5 March 2006
New cars have a genuine appeal, but if you've hardly gotten any mileage out of your old one, you're probably loath to trade it in.
It doesn't seem to work that way for laws, though; even if we're not getting any use out of the old ones, we still want new ones. Eric Scheie explains:
It's just a recurrent pattern. The drug laws started as a tax measure in 1914, and ever since, they have become ever more draconian. Examples aren't really needed, although the latest trend (now that they've run out of drugs to make illegal) is to criminalize precursor ingredients. So Americans are no longer allowed to buy cold medicine over the counter all because it might be used to manufacture illegal drugs. What's next? Glassware which might be used to cook drugs?
Sssh. Not so loud.
It has always been illegal to cross the border into the United States without documentation, and without going through the proper protocols. Yet for many decades, there has been a de facto open border policy with Mexico, which has allowed millions of illegal immigrants. The laws are there, but people act as if there aren't any laws. Instead of going after the existing non-citizen law breakers (who are, after all, the ones who broke the law), Congress proposes dramatically toughening penalties against American citizens who hire them. Doesn't this put the cart before the horse?
The pattern seems to be pass laws, ignore them, wait until the problem is huge, then pass draconian laws, plus new laws against conduct which resulted from the previous climate of non-enforcement.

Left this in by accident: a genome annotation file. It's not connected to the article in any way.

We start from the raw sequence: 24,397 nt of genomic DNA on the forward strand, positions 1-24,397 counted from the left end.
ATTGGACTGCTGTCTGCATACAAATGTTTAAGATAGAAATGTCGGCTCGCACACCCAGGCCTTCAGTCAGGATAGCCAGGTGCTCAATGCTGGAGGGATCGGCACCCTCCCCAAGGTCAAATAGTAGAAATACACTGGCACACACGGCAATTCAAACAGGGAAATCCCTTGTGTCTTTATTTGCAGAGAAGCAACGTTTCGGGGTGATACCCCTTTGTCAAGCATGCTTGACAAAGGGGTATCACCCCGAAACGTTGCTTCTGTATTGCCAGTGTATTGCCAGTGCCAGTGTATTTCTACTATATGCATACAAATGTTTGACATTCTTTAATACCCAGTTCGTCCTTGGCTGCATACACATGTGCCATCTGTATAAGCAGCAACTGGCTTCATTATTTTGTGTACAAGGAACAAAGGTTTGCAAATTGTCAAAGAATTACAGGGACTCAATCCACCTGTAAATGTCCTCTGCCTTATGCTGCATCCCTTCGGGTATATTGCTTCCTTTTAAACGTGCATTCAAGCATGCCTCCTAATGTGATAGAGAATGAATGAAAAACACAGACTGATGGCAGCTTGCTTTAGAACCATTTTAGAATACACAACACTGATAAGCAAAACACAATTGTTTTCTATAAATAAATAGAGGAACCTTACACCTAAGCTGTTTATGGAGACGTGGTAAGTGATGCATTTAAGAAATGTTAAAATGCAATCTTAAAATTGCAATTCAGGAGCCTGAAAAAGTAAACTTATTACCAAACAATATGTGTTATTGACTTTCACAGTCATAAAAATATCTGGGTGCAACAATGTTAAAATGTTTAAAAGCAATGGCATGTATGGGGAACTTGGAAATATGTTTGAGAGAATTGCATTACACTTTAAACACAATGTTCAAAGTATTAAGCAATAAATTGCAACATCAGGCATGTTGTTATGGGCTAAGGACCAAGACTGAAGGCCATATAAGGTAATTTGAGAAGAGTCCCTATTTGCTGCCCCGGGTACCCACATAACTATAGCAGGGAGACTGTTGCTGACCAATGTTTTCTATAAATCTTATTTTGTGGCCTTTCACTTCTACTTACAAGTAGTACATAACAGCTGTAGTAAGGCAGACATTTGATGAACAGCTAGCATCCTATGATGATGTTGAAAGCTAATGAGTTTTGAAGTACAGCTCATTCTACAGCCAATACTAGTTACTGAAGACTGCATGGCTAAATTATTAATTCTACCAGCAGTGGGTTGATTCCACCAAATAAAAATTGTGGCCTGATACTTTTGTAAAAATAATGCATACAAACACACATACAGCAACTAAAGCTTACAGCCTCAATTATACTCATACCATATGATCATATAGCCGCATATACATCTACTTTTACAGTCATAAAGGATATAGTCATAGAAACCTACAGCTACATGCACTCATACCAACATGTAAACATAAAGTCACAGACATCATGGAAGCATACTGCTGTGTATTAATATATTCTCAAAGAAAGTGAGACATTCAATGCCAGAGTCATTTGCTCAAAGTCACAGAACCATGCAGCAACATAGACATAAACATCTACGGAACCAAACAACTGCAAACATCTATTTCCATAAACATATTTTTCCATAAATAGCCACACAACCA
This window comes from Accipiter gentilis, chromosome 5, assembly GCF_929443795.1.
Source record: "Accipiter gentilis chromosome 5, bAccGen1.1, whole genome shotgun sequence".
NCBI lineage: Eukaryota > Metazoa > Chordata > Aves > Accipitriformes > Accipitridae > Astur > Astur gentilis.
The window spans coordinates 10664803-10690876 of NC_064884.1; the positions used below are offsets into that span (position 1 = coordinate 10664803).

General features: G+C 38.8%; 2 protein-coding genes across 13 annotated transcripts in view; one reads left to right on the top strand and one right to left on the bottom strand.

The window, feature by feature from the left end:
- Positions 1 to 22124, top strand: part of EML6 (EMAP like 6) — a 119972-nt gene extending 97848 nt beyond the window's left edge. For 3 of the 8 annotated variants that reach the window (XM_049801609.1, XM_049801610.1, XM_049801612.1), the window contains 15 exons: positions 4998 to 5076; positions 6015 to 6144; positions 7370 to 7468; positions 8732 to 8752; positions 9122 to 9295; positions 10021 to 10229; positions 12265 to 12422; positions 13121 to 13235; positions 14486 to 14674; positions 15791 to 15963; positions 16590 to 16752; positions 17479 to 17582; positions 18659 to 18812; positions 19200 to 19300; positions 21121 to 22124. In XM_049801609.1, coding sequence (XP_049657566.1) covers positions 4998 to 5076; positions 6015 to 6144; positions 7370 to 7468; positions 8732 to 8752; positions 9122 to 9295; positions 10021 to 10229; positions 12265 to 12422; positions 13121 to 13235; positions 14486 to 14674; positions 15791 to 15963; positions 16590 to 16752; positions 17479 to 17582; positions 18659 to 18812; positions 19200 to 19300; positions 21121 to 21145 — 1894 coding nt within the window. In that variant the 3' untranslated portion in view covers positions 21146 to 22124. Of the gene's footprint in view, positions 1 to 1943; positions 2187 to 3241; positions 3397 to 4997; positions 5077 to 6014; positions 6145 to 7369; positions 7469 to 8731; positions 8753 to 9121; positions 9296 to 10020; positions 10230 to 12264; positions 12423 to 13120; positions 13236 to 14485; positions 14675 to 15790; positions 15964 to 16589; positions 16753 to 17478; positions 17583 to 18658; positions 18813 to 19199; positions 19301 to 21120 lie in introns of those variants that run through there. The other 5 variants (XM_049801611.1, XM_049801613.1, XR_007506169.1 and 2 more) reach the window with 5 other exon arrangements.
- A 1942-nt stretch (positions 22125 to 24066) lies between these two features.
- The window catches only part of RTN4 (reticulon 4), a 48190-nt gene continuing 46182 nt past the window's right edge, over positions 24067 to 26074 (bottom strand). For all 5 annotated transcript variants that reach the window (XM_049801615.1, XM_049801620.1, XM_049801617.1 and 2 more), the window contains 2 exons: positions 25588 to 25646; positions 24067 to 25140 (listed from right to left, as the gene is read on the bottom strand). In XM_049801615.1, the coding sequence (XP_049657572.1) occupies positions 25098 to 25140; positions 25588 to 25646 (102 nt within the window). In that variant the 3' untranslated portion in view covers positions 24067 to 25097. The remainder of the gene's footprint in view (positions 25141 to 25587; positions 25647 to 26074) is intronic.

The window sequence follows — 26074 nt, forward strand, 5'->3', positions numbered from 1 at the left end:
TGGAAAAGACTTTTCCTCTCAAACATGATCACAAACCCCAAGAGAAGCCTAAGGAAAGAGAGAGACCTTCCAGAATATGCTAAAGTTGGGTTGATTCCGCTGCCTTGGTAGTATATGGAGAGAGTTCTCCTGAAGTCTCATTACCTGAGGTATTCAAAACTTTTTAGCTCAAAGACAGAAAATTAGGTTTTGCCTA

It goes on:
It has long been illegal for felons to buy or possess guns, and to buy, sell, or transfer a gun to a felon. But felons buy guns all the time illegally. Which means that we need a crackdown on what? On perfectly legal purchases of guns by ordinary citizens.
Because, you know, the felons might steal them or something.
Only slightly closer to home, there's a different worry: when some kid climbs my fence while I'm away and drowns in my pool, and it's my fault because, well, I had a pool. Now I don't actually have a pool, but this is what I have come to expect; the lawyers call this an "attractive nuisance."
(Aside: About ten years ago, I was still living in one of the CrappiFlats; I was hauling my laundry bag across the complex one morning when I saw some unexpected activity at the pool area. I dropped my bag and peered in, and there were a couple of kids I hadn't seen before, their clothing tossed aside, their grins as wide as could be. No, I didn't turn them in; but someone did, and a few days later, there was a new fence around the pool area, harder to climb and easier to see through.)
So I figure that eventually I'll be told that effective on such and such a date, I won't be allowed to have a pool, inasmuch as pools are demonstrably a nuisance and all that. A neighbor once asked me if I was considering a pool, and I said I wasn't, and indeed I'm not; but should anyone propose a ban, I'm calling the contractors first thing in the morning.
(Yes, it is sorta warm and sunny today. Why do you ask?)Posted at 1:22 PM to Political Science Fiction